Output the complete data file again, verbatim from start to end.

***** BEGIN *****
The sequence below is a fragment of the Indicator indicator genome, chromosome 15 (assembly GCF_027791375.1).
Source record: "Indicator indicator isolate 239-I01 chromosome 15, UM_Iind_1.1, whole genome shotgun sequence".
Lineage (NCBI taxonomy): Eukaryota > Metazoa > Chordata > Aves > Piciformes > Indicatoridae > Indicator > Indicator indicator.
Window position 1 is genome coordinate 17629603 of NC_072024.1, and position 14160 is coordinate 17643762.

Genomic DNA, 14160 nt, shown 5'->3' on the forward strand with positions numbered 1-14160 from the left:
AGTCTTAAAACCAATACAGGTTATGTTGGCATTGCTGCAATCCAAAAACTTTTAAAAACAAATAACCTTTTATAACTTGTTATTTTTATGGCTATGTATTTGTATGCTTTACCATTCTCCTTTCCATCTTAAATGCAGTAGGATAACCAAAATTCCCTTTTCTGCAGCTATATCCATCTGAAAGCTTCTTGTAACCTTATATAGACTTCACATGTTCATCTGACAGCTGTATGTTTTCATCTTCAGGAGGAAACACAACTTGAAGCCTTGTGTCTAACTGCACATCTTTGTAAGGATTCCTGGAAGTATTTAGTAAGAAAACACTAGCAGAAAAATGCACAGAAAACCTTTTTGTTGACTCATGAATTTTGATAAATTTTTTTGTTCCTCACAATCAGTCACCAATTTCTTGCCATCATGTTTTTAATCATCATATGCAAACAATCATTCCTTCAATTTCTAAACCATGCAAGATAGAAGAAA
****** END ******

The sequence below is a fragment of the Indicator indicator genome, chromosome 15 (assembly GCF_027791375.1).
Source record: "Indicator indicator isolate 239-I01 chromosome 15, UM_Iind_1.1, whole genome shotgun sequence".
Lineage (NCBI taxonomy): Eukaryota > Metazoa > Chordata > Aves > Piciformes > Indicatoridae > Indicator > Indicator indicator.
Window position 1 is genome coordinate 17629603 of NC_072024.1, and position 14160 is coordinate 17643762.

Genomic DNA, 14160 nt, shown 5'->3' on the forward strand with positions numbered 1-14160 from the left:
AGTCTTAAAACCAATACAGGTTATGTTGGCATTGCTGCAATCCAAAAACTTTTAAAAACAAATAACCTTTTATAACTTGTTATTTTTATGGCTATGTATTTGTATGCTTTACCATTCTCCTTTCCATCTTAAATGCAGTAGGATAACCAAAATTCCCTTTTCTGCAGCTATATCCATCTGAAAGCTTCTTGTAACCTTATATAGACTTCACATGTTCATCTGACAGCTGTATGTTTTCATCTTCAGGAGGAAACACAACTTGAAGCCTTGTGTCTAACTGCACATCTTTGTAAGGATTCCTGGAAGTATTTAGTAAGAAAACACTAGCAGAAAAATGCACAGAAAACCTTTTTGTTGACTCATGAATTTTGATAAATTTTTTTGTTCCTCACAATCAGTCACCAATTTCTTGCCATCATGTTTTTAATCATCATATGCAAACAATCATTCCTTCAATTTCTAAACCATGCAAGATAGAAGAAA